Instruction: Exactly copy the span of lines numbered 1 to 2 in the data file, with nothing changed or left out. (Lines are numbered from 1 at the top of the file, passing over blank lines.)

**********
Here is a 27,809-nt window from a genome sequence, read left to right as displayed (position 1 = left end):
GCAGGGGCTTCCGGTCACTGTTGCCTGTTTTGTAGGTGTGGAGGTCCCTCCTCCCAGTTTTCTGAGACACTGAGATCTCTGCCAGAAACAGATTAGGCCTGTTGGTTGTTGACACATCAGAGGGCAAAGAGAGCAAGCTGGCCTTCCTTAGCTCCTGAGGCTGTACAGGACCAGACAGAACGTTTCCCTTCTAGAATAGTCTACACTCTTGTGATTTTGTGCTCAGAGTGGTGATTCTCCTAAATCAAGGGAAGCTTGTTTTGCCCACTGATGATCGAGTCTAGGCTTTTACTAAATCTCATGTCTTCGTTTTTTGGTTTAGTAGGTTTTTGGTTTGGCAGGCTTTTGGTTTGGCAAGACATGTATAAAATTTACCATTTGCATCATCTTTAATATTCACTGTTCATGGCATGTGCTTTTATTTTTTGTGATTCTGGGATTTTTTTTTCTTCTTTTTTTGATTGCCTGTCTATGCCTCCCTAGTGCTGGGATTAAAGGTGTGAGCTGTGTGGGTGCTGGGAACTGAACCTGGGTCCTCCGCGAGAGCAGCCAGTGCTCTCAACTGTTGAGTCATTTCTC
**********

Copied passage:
Here is a 27,809-nt window from a genome sequence, read left to right as displayed (position 1 = left end):
GCAGGGGCTTCCGGTCACTGTTGCCTGTTTTGTAGGTGTGGAGGTCCCTCCTCCCAGTTTTCTGAGACACTGAGATCTCTGCCAGAAACAGATTAGGCCTGTTGGTTGTTGACACATCAGAGGGCAAAGAGAGCAAGCTGGCCTTCCTTAGCTCCTGAGGCTGTACAGGACCAGACAGAACGTTTCCCTTCTAGAATAGTCTACACTCTTGTGATTTTGTGCTCAGAGTGGTGATTCTCCTAAATCAAGGGAAGCTTGTTTTGCCCACTGATGATCGAGTCTAGGCTTTTACTAAATCTCATGTCTTCGTTTTTTGGTTTAGTAGGTTTTTGGTTTGGCAGGCTTTTGGTTTGGCAAGACATGTATAAAATTTACCATTTGCATCATCTTTAATATTCACTGTTCATGGCATGTGCTTTTATTTTTTGTGATTCTGGGATTTTTTTTTCTTCTTTTTTTGATTGCCTGTCTATGCCTCCCTAGTGCTGGGATTAAAGGTGTGAGCTGTGTGGGTGCTGGGAACTGAACCTGGGTCCTCCGCGAGAGCAGCCAGTGCTCTCAACTGTTGAGTCATTTCTC